Young Readers

The $66 Dollar Summer

A Novel of the Segregated South
“Each word, each line, rings with a striking authenticity.” —CHILDREN’S LITERARY REVIEW

It’s the summer of 1955 when thirteen-year-old George Harrington arrives in Obadiah, Alabama, to work in his grandmother’s store to save money for a motorcycle. Esther Garrison, who has just graduated from the eighth grade at Obadiah Colored School, also works at the store, saving money to attend high school in the fall. Her brother Bennett’s job is not as desirable as his sister’s—he works for a surly white farmer, Mr. Vorhise, who raises fighting dogs.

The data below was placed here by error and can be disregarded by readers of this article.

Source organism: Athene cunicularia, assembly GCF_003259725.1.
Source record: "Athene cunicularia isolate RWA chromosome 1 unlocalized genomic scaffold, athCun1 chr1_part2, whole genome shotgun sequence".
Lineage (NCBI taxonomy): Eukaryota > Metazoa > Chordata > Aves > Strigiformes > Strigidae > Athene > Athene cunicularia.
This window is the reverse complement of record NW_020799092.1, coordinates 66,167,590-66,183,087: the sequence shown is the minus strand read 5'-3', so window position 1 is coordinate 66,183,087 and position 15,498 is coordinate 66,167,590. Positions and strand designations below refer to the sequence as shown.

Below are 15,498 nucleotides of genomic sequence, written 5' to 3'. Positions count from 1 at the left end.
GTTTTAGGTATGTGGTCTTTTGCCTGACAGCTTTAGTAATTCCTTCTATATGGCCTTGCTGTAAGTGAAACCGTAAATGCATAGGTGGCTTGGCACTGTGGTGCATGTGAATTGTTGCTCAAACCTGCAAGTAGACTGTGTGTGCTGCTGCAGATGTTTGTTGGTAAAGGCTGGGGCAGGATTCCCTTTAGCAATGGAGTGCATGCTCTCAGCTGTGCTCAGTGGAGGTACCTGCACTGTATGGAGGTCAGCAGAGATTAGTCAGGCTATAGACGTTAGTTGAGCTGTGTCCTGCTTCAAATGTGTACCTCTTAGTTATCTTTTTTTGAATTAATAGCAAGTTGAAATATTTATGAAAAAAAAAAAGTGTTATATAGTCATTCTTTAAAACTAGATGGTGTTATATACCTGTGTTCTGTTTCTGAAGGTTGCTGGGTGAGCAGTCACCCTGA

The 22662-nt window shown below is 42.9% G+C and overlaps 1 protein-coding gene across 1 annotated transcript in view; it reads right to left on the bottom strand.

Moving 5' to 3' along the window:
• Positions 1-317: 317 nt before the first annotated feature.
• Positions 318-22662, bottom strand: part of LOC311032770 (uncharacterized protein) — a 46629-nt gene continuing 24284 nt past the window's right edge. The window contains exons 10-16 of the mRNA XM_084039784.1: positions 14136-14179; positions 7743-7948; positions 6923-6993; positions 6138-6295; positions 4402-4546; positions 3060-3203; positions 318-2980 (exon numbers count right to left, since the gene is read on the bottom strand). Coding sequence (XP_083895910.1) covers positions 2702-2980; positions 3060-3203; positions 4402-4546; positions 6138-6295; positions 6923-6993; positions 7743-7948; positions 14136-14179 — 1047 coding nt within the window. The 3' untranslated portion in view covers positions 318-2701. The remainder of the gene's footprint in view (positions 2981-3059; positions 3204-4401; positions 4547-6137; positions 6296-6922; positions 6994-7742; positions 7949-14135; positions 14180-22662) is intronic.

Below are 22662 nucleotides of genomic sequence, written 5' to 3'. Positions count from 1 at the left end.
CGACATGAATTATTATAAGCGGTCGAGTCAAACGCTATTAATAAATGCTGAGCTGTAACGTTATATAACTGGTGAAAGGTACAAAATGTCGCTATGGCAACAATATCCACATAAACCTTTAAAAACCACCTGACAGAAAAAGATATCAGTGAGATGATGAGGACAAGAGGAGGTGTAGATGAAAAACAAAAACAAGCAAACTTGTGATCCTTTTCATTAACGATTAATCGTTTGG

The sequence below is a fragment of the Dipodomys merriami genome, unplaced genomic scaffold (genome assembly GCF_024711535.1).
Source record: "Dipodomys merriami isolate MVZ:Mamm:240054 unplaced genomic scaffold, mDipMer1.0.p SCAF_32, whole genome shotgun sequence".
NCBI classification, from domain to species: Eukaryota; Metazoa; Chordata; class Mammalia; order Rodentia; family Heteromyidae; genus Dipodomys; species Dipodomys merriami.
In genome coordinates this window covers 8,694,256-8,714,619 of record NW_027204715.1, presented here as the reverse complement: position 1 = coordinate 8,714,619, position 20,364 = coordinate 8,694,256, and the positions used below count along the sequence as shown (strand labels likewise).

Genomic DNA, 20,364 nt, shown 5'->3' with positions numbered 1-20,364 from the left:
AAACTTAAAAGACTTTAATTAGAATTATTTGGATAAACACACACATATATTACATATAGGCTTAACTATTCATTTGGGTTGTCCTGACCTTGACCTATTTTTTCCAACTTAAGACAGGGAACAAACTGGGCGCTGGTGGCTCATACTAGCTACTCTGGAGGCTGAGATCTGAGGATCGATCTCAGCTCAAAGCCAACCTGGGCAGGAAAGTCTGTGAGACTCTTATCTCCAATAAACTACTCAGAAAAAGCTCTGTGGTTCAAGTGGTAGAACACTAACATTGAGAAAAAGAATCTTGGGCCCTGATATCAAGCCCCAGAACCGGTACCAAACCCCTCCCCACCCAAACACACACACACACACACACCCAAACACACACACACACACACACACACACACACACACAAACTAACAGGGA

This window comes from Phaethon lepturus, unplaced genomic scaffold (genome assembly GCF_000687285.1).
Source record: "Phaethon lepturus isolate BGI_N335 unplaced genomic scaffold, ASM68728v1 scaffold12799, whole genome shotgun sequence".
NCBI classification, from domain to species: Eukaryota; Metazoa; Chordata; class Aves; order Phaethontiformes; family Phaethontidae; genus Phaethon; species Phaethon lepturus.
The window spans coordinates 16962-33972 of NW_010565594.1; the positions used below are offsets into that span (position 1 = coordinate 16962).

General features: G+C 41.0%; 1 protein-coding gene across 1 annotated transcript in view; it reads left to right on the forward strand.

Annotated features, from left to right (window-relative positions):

An unusual trio—George is white; Esther and Bennett are black—they spend their time roaming the countryside together, fishing and searching for outlaw treasure. On these excursions, conversation often turns to Esther and Bennett’s father, Staple, who mysteriously vanished four years ago. When George, Esther, and Bennett stumble onto chilling evidence that explains the mystery of Staple’s disappearance, a current of racism ruptures their idyllic summer and forces the three friends to confront the hate that surrounds them.

Well-crafted and poignant, The $66 Summer brings home both the horrible realities of the segregated South and the power of friendship.